The ride from one end of the city to the other resembled an exhilarating video game. The driver, Edvard, boasted that he could take us across in record time. We told him, more than once, that we were in no hurry.

“You are totem-like figures,” Edvard said, “made up of wooden boxes on which features have been drawn.”

We maintained a dogged resistance to his whims, however insulting he may have been.

“Why don’t you metamorphose into a viola or something?” Edvard said to my partner.

While she could have appreciated the correspondence between the harmonious proportions of the female form and a musical instrument, she found Edvard’s forwardness galling. She elbowed me in the ribs. A supremacy of pure feeling—in this case sharp pain—radiated from my ribs into my brain. The sound of electronic activity diverted my attention momentarily.

“What are you doing now, Edvard?” I demanded to know.

“One must invest technology with a spiritual dimension if one wishes to maintain sanity. You know, the ghost-in-the-machine thing. Truth is, electronic digits pop up everywhere in daily life. They are presented as infinite change or as symbols of cosmic time.”

My partner whispered in my ear: “If he drives any faster we’ll die.”

“Edvard,” I said. “Slow down, man. We know you can break the record, but slow fucking down. We want to live to see tomorrow.”

He turned his head. His face, in profile, looked angular and unsympathetic, but full on he resembled a paranoid and self-doubting etching, with heavy eyes and a thickly structured mouth.

“You two represent the romanticized vision of the union between man and woman, that is to say, as filtered through the fantasy of the male imagination.”

Indeed, Edvard was far off the mark. My partner and I had discussed the bisexual nature of the human psyche, and concluded that emotion and personal feeling superseded the infantile, or rather puerile caprice of corporations and advertisers. We were both man and woman in our union, something Edvard could probably not understand. I was a man and a woman, and my partner was a woman and man. Not that we were four people. We were not.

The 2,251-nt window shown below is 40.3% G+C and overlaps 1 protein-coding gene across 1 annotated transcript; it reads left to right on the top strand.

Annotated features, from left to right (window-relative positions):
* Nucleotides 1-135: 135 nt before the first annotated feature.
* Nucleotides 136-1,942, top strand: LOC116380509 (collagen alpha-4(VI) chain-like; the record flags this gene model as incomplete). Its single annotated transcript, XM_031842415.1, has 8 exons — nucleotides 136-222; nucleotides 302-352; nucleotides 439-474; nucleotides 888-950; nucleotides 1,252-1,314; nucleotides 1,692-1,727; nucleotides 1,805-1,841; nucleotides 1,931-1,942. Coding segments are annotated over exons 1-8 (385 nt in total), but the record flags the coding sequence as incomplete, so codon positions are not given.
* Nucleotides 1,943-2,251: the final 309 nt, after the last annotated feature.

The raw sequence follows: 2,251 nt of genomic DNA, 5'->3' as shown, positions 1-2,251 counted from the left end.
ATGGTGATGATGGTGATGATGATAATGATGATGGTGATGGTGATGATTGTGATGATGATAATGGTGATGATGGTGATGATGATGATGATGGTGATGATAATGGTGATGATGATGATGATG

“Where are you going now, Edvard?” said my partner with some alarm.

“I will take you to an abstract landscape which I call, A Place Without Words.”

“Stop, Edvard,” I said.

“Tell him to stop,” said my partner. “Stop, Edvard!”

“There is no evidence of empathy,” he said, turning and smiling. “The subject has a uniform flatness of affect.”

Perhaps it stemmed from a relentless desire to know himself inside and out—illustrative, but possessed of some kind of unwanted painful inner vision—or a narcissistic impulse to regard oneself to death, but I knew Edvard had succumbed to the vicissitudes of modern life.

“I like jazz music,” I said. “Do you like jazz music, Edvard? Put on some jazz music, will you.”

Salvatore Difalco’s work has appeared in many journals. He lives in Toronto. http://saldifalco.weebly.com